- How do I view Edna’s actions at the end of The Awakening. Leading up to the ending of The Awakening, Edna found out many new things about herself, and has learned what it is like to be a free woman in her society. She learns that she does not want to be one of the typical women of society at the time and goes against the norms. Edna discovers that spending time with Robert and Mademoiselle Reisz makes her very happy. From spending time with Mademoiselle Reisz, Edna learns that she has a creative side to herself and she expresses this side through art.... [tags: Marriage, Freedom]
601 words (1.7 pages)
Suicide as the Best Option in Kate Chopin's AwakeningSuicide as the Best Option in Kate Chopin's Awakening
- Suicide as the Best Option in Kate Chopin's Awakening The Awakening, written by Kate Chopin, was considered controversial at the time it was first published in 1892 because of its intense sexual context. In fact, the critics of that era wrote in newspapers and magazines about the novel "it’s not a healthy book," "sex fiction," "we are well satisfied when Ms. Pontellier deliberately swims to her death," "an essential vulgar story," and "unhealthy introspective and morbid" (Wyatt). Edna, the main character, engages in sexual relationships outside of marriage.... [tags: Kate Chopin Awakening Essays]
1230 words (3.5 pages)
- In Kate Chopin’s The Awakening, the proper Creole woman Edna Pontellier moves increasingly away from the social norms of obedience and submission for women, as a mother or a wife; she seeks her freedom by asserting her independence- rather than being a popular and devoted caged bird to her husband and sons, she begins several love affairs and embarks on an artistic, hedonistic lifestyle. However, at the end of the novel, she is unable to convince her love Robert Lebrun to follow her path towards apparent immorality any longer, feels that she has abandoned her children, and goes instead to the sea where the novel begins.... [tags: Suicide, Life, The Awakening, Suffering]
1185 words (3.4 pages)
- Society, although undoubtedly necessary, perpetuates an unduly restrictive set of expectations that few can live up to. In her novel The Awakening, Kate Chopin explores the psychological rebirth of protagonist Edna Pontellier, who comes to realize her dissatisfaction with her domestic role in nineteenth-century society. She cares for her husband Leonce and their two children, but seeks greater independence, risking Leonce’s disapproval by moving out of the house to pursue painting. In contrast, Edna’s friend Adele Ratignolle thrives as a housewife and mother, finding enjoyment in piano playing to benefit her household.... [tags: Sociology, Suicide, The Awakening, Suicide methods]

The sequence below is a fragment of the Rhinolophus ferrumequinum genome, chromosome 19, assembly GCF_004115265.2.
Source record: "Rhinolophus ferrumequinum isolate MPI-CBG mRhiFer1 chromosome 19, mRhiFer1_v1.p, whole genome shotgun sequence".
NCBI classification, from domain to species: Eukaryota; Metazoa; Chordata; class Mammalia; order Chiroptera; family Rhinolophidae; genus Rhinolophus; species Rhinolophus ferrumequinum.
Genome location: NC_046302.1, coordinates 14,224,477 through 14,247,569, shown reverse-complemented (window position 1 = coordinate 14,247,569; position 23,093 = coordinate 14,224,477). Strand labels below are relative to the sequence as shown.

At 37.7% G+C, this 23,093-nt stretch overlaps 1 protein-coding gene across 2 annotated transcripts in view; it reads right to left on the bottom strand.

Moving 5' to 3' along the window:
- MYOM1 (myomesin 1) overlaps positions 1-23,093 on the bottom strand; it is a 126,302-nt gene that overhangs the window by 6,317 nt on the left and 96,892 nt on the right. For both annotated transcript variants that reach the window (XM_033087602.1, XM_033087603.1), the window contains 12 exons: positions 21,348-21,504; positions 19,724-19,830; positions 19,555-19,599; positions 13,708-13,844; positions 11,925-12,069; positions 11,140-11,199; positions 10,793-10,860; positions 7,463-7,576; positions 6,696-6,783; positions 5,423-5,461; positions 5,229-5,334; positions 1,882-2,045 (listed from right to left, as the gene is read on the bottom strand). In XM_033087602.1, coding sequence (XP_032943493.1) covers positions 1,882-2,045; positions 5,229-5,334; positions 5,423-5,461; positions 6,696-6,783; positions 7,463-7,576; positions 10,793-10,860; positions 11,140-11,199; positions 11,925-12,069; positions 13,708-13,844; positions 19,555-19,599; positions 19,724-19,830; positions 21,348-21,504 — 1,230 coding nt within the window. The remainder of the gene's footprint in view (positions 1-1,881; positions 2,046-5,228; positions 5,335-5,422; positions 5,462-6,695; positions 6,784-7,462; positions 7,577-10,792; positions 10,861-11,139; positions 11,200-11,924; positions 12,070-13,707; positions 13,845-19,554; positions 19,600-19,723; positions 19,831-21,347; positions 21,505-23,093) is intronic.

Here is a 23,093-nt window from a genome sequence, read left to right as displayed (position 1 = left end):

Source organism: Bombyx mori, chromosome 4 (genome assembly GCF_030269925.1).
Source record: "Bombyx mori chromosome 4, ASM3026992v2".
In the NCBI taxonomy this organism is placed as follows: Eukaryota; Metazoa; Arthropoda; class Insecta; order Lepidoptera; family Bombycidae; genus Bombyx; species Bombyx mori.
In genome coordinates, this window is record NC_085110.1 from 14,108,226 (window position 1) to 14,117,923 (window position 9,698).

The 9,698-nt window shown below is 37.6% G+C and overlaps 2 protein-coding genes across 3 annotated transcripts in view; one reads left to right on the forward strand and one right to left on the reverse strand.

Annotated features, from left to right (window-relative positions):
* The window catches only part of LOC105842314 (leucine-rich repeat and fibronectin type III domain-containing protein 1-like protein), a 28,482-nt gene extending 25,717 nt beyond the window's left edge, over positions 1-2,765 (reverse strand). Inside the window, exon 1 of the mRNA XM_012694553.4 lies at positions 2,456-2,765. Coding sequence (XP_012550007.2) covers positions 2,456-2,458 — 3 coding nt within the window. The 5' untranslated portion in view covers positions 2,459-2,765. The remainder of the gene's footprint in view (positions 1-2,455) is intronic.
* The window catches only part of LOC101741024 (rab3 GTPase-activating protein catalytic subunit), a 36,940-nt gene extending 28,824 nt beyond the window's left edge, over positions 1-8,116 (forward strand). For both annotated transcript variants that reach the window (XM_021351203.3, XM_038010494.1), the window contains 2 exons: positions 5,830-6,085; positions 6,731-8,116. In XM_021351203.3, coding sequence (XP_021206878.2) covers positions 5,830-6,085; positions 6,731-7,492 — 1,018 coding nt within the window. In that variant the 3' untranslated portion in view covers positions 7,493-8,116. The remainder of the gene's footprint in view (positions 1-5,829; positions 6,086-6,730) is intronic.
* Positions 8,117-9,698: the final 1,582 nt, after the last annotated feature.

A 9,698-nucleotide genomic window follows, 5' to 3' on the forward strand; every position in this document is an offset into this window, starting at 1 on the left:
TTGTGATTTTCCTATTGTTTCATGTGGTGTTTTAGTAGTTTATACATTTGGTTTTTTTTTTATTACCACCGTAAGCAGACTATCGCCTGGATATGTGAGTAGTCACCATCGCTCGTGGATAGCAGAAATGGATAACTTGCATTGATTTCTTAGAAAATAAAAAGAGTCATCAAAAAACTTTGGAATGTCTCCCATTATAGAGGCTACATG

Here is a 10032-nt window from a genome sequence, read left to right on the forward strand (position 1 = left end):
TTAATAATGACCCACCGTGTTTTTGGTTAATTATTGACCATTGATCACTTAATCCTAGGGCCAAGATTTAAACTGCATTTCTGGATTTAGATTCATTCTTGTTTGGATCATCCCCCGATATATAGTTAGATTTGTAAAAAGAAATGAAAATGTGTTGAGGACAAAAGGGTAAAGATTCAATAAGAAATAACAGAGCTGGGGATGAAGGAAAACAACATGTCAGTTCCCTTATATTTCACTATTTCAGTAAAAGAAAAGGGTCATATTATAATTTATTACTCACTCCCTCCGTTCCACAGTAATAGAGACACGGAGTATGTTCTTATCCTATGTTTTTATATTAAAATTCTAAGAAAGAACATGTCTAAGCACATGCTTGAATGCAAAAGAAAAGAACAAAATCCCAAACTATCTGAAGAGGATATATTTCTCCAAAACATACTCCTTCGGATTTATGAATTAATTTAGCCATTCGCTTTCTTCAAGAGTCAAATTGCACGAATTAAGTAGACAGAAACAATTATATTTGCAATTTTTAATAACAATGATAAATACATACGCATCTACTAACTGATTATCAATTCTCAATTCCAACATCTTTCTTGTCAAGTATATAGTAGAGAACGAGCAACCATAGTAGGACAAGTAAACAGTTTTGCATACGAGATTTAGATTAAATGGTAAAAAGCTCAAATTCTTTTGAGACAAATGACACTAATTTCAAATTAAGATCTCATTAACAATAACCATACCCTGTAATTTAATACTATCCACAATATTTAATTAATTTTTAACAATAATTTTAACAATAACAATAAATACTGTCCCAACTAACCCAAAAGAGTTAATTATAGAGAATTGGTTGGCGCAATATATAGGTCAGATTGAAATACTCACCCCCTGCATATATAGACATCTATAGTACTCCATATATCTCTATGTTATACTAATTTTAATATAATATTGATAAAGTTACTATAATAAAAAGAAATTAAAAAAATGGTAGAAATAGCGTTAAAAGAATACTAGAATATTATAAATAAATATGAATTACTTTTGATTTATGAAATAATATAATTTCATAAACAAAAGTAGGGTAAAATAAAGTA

1220 words (3.5 pages)
- Something rarely mentioned when discussing The Awakening by Kate Chopin is the possibility of the main character, Edna Pontellier, having a mental illness. Her unconventional awakening and suicide is often attributed to Edna, not being able to withstand the pressures and standards of society. However, there is a deeper reason for her motives. Edna Pontellier struggled with depression and other mental illnesses throughout her life, which ultimately resulted in her awakening and suicide. Edna Pontellier was plagued with troubles throughout her life.... [tags: Suicide, Bipolar disorder]
1975 words (5.6 pages)
- The Awakening What is there to attempt when the consciousness of an insuperable conundrum is surfaced to realization. This topic is considered in Kate Chopin’s The Awakening in which a young woman, Edna, recognizes the social constraint that men generally had on women as a married mother herself. Despite her identification, continued attempts for liberation only ended in inexorable defeat. In contrast, the perception of an ongoing dilemma can sometimes conclude in the ultimate goal: positive change.... [tags: Suicide, Suicide methods, Depression]
1127 words (3.2 pages)
- Yingci Chen Kelli Mackay IB English 4 22 April 2015 The Awakening The novel The Awakening is written by Kate Chopin in 1899 which shocked the readers with its honest treatment of female infidelity. Edna Pontellier is a married woman that is trapped in a stifling marriage. She then seeks to find the love and freedom that she desires with Robert Lebrun and Alcee Arobin. She broke her role of an ideal “mother woman” in her society and discover her true identity as being independent and passionate about what she desires.... [tags: Suicide, Suicide methods, Self-realization]
864 words (2.5 pages)
- Negative Effects of Technology Depicted in Aldous Huxley's Brave New World
- Struggle for Dominance and Mastery in Jack London's The Call of the Wild
- Character Development in John Steinbeck's Cannery Row
- Alice Walker's The Color Purple: Celie's Struggles Expressed in Letters
- The Murderer's Motives in Dostoevsky's Crime & Punishment
- Women's Control in Ken Kesey's One Flew Over the Cuckoo's Nest